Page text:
Read even more coverage at Crain’s Cleveland Business.

———————-

AKHIA, a strategic communications agency, based in Hudson, Ohio, has named a new president—the second in its 17-year history—and CEO, a new position for the company.

Effective November 1, 2013, Ben Brugler assumed the role of president, formerly serving as the company’s executive vice president. Jan Gusich, AKHIA’s founder and former president is moving to the role of CEO.

According to Gusich, AKHIA’s growth and ongoing expansion, beyond traditional marketing communications strategies, led to this decision.

“Ben and I sat down two years ago and began working toward this change. Our focus on service, which has been our mission from day one, was driving our business beyond what you would consider traditional marketing communications. This created a need for Ben to be free to continue the agency’s evolution as well as for me to focus on the needs of the C-Suite.”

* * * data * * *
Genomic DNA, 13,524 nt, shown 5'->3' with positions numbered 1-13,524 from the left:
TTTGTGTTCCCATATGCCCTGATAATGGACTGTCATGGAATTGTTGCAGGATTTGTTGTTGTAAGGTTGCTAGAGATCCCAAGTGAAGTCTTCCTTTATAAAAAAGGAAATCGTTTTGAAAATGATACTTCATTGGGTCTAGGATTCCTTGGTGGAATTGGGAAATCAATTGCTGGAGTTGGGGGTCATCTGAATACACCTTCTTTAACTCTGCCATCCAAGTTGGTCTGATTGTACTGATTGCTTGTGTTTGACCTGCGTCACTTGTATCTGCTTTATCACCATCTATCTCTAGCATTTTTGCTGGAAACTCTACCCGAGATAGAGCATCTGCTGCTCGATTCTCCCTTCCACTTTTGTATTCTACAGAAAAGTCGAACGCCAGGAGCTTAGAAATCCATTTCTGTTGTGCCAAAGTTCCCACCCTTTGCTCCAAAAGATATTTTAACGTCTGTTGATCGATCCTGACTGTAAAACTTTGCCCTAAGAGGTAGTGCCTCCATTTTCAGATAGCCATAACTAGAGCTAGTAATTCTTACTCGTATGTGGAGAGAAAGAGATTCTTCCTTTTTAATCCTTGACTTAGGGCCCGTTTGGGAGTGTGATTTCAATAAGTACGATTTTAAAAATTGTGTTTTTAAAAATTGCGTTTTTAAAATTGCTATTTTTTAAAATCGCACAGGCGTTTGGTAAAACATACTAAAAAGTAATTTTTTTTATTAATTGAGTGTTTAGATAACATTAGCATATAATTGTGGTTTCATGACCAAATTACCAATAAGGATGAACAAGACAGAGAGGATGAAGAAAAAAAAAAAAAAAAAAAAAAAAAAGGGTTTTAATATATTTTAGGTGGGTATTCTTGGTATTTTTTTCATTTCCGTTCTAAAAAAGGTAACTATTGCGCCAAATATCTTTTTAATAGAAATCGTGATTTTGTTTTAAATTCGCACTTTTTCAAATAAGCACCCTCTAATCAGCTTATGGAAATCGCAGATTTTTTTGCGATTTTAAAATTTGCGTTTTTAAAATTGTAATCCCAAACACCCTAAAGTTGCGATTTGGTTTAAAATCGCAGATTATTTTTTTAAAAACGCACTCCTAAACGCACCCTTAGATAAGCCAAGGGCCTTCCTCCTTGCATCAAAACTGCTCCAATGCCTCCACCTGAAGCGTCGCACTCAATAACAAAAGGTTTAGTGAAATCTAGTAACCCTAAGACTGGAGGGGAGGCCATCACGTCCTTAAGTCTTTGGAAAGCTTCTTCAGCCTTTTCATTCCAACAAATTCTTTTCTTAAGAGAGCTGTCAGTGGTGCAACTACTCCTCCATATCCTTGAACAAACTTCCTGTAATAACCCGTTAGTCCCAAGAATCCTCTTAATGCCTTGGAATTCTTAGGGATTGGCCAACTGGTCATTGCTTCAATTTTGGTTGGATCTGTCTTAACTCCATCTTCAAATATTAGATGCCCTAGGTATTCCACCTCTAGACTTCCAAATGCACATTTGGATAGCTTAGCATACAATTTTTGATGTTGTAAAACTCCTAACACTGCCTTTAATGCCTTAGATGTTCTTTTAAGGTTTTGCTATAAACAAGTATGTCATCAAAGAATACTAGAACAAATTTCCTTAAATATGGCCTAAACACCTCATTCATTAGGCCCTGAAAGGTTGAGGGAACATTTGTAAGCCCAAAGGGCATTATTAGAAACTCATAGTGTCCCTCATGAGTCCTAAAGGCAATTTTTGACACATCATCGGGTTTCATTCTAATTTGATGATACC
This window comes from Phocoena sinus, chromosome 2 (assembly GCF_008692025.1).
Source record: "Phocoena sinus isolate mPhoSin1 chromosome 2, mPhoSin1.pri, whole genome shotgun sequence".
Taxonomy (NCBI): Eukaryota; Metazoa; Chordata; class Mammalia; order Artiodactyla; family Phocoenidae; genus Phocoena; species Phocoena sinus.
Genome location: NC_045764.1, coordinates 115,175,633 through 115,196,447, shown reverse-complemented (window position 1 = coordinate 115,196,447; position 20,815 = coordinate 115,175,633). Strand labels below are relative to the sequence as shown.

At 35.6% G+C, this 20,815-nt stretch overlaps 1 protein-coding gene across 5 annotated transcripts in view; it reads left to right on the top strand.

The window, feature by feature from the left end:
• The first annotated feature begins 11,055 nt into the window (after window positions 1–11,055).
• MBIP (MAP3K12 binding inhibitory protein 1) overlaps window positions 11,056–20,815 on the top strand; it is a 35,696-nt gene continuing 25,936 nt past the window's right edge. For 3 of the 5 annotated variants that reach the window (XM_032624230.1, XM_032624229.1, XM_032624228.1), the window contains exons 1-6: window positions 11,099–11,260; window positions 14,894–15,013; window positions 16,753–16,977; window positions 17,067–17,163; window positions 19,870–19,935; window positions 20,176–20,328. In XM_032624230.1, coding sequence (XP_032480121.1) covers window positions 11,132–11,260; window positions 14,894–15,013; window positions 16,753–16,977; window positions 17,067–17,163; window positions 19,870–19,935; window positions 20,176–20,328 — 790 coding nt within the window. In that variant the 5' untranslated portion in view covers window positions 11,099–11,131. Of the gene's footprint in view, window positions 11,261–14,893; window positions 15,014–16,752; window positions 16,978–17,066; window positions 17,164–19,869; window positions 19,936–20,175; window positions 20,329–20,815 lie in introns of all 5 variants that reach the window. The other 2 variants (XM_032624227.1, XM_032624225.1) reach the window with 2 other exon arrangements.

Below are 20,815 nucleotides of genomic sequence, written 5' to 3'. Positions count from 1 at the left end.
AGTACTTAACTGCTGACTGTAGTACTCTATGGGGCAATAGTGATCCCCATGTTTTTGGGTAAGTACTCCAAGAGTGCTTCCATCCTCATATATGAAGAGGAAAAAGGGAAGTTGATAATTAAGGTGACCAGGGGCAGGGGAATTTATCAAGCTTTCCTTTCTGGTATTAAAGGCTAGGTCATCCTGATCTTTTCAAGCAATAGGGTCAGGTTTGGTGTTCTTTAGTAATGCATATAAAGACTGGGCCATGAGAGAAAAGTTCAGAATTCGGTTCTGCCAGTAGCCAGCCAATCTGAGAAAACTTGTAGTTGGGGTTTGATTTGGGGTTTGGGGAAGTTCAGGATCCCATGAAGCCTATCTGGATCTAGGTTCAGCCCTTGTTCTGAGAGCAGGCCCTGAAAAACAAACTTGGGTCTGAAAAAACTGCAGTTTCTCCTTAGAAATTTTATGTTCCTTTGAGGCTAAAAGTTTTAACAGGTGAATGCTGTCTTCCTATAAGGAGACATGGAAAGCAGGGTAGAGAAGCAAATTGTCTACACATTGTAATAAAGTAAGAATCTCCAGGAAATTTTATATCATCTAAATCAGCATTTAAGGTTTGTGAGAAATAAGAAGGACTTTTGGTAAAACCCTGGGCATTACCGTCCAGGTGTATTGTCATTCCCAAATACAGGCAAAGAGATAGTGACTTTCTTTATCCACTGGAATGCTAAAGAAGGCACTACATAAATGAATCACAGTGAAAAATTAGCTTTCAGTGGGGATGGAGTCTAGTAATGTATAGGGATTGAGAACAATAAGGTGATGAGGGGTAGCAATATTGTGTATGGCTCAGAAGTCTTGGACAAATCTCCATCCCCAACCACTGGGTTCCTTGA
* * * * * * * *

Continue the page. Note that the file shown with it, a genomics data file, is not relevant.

Brugler has nearly 15 years of experience, all within the agency side of marketing communications and all but one with AKHIA. He joined AKHIA in 2000 as an account coordinator and held several account service positions, including vice president, account development in 2005 and executive vice president in 2008. Brugler joined AKHIA as its eighth employee and has been able to watch the agency grow to nearly 60 employees today.

“We’ve seen tremendous growth by staying committed to our mission of best-in-class account service. The length of our client relationships is nearly double the industry standard. We have been able to attract some of the strongest talent in Northeast Ohio. To say we have a strong platform to build on would be an understatement.”

In her new role as CEO, Gusich will be focused largely on global communication strategies as well as continuing to develop the agency’s emergence in crisis communications and reputation management. She will also oversee strategic agency operations.

“The energy our agency has is contagious. Ben’s vision to change the way companies think of agencies—to expect more from us—is something we are all committed to. In today’s environment, it doesn’t come down to what clients expect from us—it comes down to redefining what they should expect from us.”